3.8 Q4: How would you define the purpose of adult social care? How does the invisibility of adult social care get in the way of achieving this purpose?
3.9 This is another area that is not clearly defined. What is meant by social care, and how and when is that different to the care needed to maintain an individual’s wellbeing, as is their basic human right? To one person gardening may not be considered care. Yet if the individual needing help was a keen gardener and seeing their pride and joy unkempt could significantly impact their mental wellbeing, and is then a health condition, this is therefore to them a care need. The lack of any clear definitions serves only to add to the confusion. When does a spouse become a carer? If the person gradually needs help with more and more elements of the natural ageing process that is not the same as people with health conditions, such as sight loss, that leave them dependant on others for help.
3.10 Q6: What are the key challenges that people who draw on care and support and carers will face in the future, which are not factored into current assumptions related to the social care system, for example the fact that some families will age without children to care for them? How are these challenges different for younger and for older adults who draw on care? What should be done now to address them?
3.11 The fact that it is assumed that children will care for their parents is symptomatic of the problem. My Mum needs care, suddenly, my Dad is now her carer (she was his due to sight loss) and I can’t help as I care 24/7 for my husband. We have no children so no one will look after me, yet I can’t look after my parents either. The Lib Dems suggested a dedicated social care “tax” and it seems sensible. However under the Health and Social Care bill the extra NI this year is going to the NHS to tackle the COVID and Tory austerity backlog, which technically isn’t social care. In my view the way forward is that this is one single tax, maybe needs to be a phased increase so that people now entering work build up a “NI pot for medical and “social” care”. Maybe it needs to be simply referred to as individual care needs. Why should some conditions such as dementia be so poorly supported by CHC? These are medical conditions, not frailty or a natural part of the ageing process.
3.12 Q7: How can other public services (such as the NHS) play their part in tackling the invisibility of adult social care?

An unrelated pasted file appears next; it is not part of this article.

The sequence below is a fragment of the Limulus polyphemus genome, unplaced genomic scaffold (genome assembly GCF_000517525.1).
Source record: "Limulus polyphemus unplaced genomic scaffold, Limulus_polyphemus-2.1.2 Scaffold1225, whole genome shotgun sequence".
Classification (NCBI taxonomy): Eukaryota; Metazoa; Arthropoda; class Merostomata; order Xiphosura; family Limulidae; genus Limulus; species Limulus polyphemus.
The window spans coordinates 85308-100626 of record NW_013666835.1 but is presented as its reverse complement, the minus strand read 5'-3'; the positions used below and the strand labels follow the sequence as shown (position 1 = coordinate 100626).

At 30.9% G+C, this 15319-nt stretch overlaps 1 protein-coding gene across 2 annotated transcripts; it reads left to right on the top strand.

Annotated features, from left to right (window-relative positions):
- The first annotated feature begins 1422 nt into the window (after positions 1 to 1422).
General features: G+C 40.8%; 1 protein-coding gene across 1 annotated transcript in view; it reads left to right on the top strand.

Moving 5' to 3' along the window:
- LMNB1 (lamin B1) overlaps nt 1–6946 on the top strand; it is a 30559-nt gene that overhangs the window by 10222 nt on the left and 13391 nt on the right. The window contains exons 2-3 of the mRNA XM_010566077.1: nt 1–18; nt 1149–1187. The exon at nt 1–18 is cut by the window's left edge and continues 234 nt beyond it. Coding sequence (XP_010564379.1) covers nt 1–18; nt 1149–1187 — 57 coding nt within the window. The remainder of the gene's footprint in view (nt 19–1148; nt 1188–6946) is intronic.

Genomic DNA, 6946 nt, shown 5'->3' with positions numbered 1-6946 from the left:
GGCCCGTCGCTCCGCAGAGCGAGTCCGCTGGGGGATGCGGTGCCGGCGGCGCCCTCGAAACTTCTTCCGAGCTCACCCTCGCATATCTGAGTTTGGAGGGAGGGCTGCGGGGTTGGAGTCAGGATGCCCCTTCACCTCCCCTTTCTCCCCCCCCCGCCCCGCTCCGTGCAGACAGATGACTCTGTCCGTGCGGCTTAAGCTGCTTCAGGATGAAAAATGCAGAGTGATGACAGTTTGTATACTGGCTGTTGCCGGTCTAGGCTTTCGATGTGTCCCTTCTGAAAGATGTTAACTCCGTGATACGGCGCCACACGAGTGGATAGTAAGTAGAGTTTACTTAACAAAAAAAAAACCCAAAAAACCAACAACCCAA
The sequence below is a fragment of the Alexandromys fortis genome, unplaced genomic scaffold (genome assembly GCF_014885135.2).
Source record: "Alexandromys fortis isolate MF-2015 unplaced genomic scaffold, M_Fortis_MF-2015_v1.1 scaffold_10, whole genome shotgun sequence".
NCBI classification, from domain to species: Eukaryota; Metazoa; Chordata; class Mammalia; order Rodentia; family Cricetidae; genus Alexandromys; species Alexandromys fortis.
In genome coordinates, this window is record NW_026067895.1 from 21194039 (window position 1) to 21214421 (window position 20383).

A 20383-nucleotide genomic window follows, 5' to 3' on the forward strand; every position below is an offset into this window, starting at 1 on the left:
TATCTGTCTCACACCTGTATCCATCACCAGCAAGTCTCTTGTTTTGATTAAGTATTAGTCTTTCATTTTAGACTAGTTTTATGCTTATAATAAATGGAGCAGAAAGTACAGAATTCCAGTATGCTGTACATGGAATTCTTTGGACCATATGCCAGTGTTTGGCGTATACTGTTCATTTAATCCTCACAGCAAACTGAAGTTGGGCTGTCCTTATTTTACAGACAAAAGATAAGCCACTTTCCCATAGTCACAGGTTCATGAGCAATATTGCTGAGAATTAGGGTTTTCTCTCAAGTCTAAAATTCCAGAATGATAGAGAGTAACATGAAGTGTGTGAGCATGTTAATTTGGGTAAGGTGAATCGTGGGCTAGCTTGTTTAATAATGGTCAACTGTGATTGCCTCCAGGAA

3.13 My experience in hospital has generally been positive, being a valued member of my husband’s care team, and integral to his wellbeing. This needs to become the gold standard for all health professionals. To see us as the expert in our field, as a role we fulfil, not as a spouse.
3.14 Q8: What effect has the COVID-19 pandemic had on adult social care?
3.15 Utterly devastating, although I do feel now too many services are using COVID as an excuse for poor service and support.
4 Better support for unpaid carers
4.1 Insights and recommendations of third expert by experience on the first question in this aspect of the call:
4.2 Q1: What, in addition to the support that has already been pledged by the Government, would be the most effective thing that could be done to raise the profile, as well as to improve the identification and support of carers? What examples exist to demonstrate that better identifying and supporting of carers leads to better outcomes for those for whom they care?
4.3 To acknowledge our existence, to pay us a living wage, to support breaks for carers that don’t have to be funded by the person they care for. “It’s not possible to pour from an empty cup” so if there is no support for carers to rest and to have a tiny modicum of a life, they will continue to burn out and then two people will need state support.
23 May 2022
 An NIHR-funded project aiming to strengthen links between evidence and decision-making in Adult Social Care.